We call B.S.
New president Florentino Perez and his VP henchman Fernando Tapias are blitzing the media with this story trying to gain support for the outlandish €90M deal Ronaldo reportedly would get from Madrid. "Either we pay €90M for the best player in the world, or we pay €30M for nothing." Wow.
Tapias told a Spanish radio station that the agreement exists and suggested that maybe FIFA take care of the issue by capping transfers at say, oh, €50M.
Real Madrid is at the head of the Silly Season class. The Independent reports they're going to sign Kaka for €56M-plus on Monday and perhaps Ronaldo soon thereafter. Madrid is in a headline-grabbing war with Barcelona, which won the Spanish League-Copa del Ray-Champions League treble a couple of weeks ago. Signing Kaka and Ronny may not put Madrid back on top in those three competitions, put it puts them on top of the Galacticos competition and on the back pages of the Spanish tabloids.
We wonder which is more important to Perez and Tapias? Perez told the Spanish media:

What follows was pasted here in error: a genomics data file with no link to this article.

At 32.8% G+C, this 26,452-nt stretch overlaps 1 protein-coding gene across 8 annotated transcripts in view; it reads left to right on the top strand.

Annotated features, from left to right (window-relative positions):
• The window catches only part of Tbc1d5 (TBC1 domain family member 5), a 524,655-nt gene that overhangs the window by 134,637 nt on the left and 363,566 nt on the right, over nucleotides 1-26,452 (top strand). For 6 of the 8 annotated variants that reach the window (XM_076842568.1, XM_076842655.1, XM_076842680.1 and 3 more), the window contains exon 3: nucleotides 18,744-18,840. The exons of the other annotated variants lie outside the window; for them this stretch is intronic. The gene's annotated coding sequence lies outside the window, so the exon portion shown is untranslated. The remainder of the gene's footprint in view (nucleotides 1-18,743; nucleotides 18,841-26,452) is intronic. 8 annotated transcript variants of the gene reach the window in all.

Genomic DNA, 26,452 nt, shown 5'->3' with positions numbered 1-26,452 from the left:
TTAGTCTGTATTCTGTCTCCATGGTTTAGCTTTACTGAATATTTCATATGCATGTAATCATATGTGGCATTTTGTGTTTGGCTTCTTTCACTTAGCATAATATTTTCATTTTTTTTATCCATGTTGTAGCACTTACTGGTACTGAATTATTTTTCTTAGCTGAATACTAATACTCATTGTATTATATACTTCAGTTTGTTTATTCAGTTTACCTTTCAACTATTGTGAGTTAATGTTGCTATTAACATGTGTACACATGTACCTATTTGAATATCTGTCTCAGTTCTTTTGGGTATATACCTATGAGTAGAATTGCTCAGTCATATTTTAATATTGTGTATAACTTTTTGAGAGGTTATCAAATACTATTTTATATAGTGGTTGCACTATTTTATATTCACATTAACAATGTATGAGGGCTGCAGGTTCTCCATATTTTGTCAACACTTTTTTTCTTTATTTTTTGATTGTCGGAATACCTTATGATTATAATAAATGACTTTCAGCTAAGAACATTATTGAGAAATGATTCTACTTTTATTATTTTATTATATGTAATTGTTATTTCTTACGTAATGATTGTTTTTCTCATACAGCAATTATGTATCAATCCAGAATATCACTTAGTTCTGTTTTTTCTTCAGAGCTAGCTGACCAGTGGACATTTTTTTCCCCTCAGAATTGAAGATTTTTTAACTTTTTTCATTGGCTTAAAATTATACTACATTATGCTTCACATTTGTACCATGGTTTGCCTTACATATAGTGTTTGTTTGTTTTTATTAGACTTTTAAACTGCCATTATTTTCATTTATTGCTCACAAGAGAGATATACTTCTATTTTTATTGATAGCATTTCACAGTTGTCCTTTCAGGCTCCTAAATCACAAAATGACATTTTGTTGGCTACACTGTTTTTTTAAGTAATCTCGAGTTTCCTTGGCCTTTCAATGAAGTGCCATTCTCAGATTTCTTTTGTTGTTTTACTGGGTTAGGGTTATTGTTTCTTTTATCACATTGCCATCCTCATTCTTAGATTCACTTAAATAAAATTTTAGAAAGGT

"People say that [Zinedine] Zidane was the most expensive signing but he turned out to be the cheapest in many ways. It was that type of signing that made us the club with the highest income in the world. When [David] Beckham came we went from earning €7m a year to €45m a year through our deals with our sponsors. We salvaged the situation of the club. If Cristiano Ronaldo comes, even though he is currently with Nike, he then puts on an Adidas shirt every week. There are certain players who are very profitable because they have spectacular commercial repercussions that earn the club money."Don't feel badly, however, for Madrid. Like the New York Yankees, the Spanish giants have a pretty steady flow of cash coming in. Again, courtesy of The Independent, Madrid gets £100M annually from a seven-year MediaPro deal (double what Manchester United earns from a similar deal); Spains tax laws tax foreign players at 23% while England tops 50%; banks in Spain give the club "unwritten privileges", e.g., low interest rates on loans; attendance is high, as is revenue from overseas trips and merchandise sales.